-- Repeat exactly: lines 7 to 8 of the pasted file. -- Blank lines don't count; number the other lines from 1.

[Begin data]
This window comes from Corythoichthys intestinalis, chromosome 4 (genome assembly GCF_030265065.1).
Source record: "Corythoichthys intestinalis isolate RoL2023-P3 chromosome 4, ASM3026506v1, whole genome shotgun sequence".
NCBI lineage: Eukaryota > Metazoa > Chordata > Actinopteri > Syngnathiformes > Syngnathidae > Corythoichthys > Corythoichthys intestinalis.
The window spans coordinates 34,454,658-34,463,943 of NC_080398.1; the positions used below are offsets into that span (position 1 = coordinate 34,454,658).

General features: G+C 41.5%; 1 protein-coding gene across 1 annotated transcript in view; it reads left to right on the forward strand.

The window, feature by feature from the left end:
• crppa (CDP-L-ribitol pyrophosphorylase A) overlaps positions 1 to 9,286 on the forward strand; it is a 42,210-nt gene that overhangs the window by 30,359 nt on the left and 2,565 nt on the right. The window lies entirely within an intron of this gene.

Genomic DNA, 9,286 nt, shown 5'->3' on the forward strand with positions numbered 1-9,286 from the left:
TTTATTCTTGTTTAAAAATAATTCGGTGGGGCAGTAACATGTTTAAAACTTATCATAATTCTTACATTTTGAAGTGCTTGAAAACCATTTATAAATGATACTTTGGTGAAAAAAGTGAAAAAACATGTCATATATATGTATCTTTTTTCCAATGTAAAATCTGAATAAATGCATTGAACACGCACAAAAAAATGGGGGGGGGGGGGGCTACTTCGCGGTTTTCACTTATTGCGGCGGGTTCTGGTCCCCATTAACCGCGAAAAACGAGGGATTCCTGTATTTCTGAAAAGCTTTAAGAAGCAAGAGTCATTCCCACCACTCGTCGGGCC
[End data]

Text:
• crppa (CDP-L-ribitol pyrophosphorylase A) overlaps positions 1 to 9,286 on the forward strand; it is a 42,210-nt gene that overhangs the window by 30,359 nt on the left and 2,565 nt on the right. The window lies entirely within an intron of this gene.

Genomic DNA, 9,286 nt, shown 5'->3' on the forward strand with positions numbered 1-9,286 from the left: